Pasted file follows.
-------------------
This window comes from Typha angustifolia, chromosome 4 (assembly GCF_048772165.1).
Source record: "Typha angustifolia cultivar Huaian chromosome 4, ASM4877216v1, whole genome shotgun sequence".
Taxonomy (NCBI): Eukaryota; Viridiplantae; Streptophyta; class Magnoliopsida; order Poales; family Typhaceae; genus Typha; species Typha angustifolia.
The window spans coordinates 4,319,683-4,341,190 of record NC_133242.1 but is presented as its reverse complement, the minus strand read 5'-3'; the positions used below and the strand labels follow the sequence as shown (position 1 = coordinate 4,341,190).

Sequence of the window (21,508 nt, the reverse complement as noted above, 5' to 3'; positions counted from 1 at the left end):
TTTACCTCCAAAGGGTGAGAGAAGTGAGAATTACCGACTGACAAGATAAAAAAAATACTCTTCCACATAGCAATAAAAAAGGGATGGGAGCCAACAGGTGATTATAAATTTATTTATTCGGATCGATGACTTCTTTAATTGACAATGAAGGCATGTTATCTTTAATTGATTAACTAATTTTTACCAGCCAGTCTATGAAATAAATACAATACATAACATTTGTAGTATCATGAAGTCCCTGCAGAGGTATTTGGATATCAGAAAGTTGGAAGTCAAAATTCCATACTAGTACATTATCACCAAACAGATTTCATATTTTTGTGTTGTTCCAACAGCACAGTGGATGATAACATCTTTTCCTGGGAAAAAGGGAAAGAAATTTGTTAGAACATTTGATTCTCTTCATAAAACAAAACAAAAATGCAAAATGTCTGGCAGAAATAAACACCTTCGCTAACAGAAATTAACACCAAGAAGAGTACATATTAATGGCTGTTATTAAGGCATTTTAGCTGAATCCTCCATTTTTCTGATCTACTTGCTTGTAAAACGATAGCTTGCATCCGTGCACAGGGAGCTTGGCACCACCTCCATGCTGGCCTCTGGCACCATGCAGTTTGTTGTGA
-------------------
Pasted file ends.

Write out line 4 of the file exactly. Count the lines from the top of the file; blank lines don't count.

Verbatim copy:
The window spans coordinates 4,319,683-4,341,190 of record NC_133242.1 but is presented as its reverse complement, the minus strand read 5'-3'; the positions used below and the strand labels follow the sequence as shown (position 1 = coordinate 4,341,190).